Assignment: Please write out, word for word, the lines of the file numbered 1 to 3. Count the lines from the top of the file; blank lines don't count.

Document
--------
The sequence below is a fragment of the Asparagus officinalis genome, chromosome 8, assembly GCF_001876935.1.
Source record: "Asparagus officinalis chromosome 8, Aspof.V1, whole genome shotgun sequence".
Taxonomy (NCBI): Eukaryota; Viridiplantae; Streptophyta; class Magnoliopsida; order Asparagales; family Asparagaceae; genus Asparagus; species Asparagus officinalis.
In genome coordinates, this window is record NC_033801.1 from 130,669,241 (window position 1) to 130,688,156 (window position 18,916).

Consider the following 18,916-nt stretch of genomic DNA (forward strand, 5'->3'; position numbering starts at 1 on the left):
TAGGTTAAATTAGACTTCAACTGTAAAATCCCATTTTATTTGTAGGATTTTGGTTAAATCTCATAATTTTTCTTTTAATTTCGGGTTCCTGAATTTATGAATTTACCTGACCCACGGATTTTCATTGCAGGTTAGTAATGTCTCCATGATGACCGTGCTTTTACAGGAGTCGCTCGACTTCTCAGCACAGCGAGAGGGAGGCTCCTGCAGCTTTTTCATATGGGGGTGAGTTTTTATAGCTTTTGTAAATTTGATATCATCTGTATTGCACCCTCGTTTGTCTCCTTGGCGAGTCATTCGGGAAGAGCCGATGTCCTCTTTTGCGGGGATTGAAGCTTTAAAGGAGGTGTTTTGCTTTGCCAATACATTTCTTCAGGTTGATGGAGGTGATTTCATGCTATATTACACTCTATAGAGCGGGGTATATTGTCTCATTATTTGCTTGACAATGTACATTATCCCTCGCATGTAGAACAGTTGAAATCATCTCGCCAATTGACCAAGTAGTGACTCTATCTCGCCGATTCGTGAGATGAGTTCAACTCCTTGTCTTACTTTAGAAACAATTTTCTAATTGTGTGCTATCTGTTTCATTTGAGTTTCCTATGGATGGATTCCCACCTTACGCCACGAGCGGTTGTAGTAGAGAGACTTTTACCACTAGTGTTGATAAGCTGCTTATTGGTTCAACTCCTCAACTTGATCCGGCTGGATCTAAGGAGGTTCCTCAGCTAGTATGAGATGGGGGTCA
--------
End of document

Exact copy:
The sequence below is a fragment of the Asparagus officinalis genome, chromosome 8, assembly GCF_001876935.1.
Source record: "Asparagus officinalis chromosome 8, Aspof.V1, whole genome shotgun sequence".
Taxonomy (NCBI): Eukaryota; Viridiplantae; Streptophyta; class Magnoliopsida; order Asparagales; family Asparagaceae; genus Asparagus; species Asparagus officinalis.